It is impossible not to make the distinct comparison between Victorian workers and workers now as we face the same economic inequalities, the same political upheaval and watch as the poor face homelessness, joblessness and poverty while the rich who caused this global crisis sit pretty … earning 145 times more despite their failure.

And when novelist and journalist Margaret Harkness’ wrote in A Manchester Shirtmaker, in 1890, “… it’s better to work for him than to walk about looking for work and finding nothing,” I consider my own traipse around employment agencies.

Now I intend to join demonstrations on November 30 with workers taking a stand against this appalling inequality … just as my ancestors did.


4 thoughts on “Little bit of history repeating …

  1. Sorry UH you usually speak a lot of good sense. We are nowhere near ‘Victorian levels of poverty…that was a grinding poverty with no recourse to the Welfare State if they lost their jobs or fell ill or lost limbs (as frequently happened in industrial accidents, way before H&S). We don’t have work houses, child labour (all children have free education until they are at least 16) but in those days poor children were forced up chimneys and worked in little more than sweat shops even before they hit their tenth birthdays. Disease was rife and with no free NHS (as it is now for doc appointments for all and as it is now for those who can’t afford it for prescriptions) people died (clearly that was also in part due to lack of curative treatments in those days) but illness and injury due to lack of money were left to fester. Think of the man injured in an industrial accident and sacked by his boss – how different would his fate now be than then? Obviously when we are talking about the top echelons of society today compared to then, there is still a huge gulf but to compare our society now to ‘Victorian times’ is very irresponsible, not to say wildly inaccurate.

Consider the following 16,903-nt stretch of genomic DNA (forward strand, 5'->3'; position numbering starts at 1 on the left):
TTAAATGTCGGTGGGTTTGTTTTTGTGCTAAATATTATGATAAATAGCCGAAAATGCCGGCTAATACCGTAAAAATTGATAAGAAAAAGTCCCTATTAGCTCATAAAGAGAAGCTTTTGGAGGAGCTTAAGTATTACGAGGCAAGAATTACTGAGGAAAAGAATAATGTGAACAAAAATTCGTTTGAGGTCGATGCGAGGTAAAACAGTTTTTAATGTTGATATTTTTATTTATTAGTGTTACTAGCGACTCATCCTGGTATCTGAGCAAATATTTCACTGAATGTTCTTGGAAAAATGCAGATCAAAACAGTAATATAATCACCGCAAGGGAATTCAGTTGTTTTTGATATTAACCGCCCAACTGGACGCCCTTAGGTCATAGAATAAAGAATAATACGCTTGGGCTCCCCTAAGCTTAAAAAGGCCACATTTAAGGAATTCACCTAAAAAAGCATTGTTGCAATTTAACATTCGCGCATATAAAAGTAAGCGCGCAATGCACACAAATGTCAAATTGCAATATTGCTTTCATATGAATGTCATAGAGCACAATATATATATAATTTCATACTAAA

• The inequality of pay is reaching Victorian levels and, no, we don’t have workhouses but we’re soon to have Workfare where the unemployed work for a third of the minimum wage – which renders the Welfare State a nonsense. Unemployed workers are now being tricked into losing benefits – and there are already queues for food parcels for those who simply can’t live on what is available. Tories want a cap on benefits for those with large families. Tories are discussing plans for young people to leave school at 14 and start work. Tories are selling off our NHS and put at risk meeting the needs of everyone at the point of delivery. Tories want more philanthropy and less state help. Tories want to change employment laws that protect workers, starting with stopping our right to claiming unfair dismissal.
      We are hurtling towards pay gaps not seen since Victorian times – the words of the High Pay Commission. My comparison was to the economic, political and social unrest in reaction to the ever increasing gulf between rich and poor which will, inevitably, cause further social unrest. I don’t think it is far-fetched at all. I wish it was.

  2. Whilst I would never have wanted you to lose your job, I appreciate the fact that you have put your skills to use on different subject matter and from a different perspective. A lot of people in this country don’t have a voice and your work is helping to open up debate. OK, we aren’t all putting our kids up chimneys, but we have lost a lot and we don’t even know it and there is worse to come, as any fule kno. Please keep the articles coming.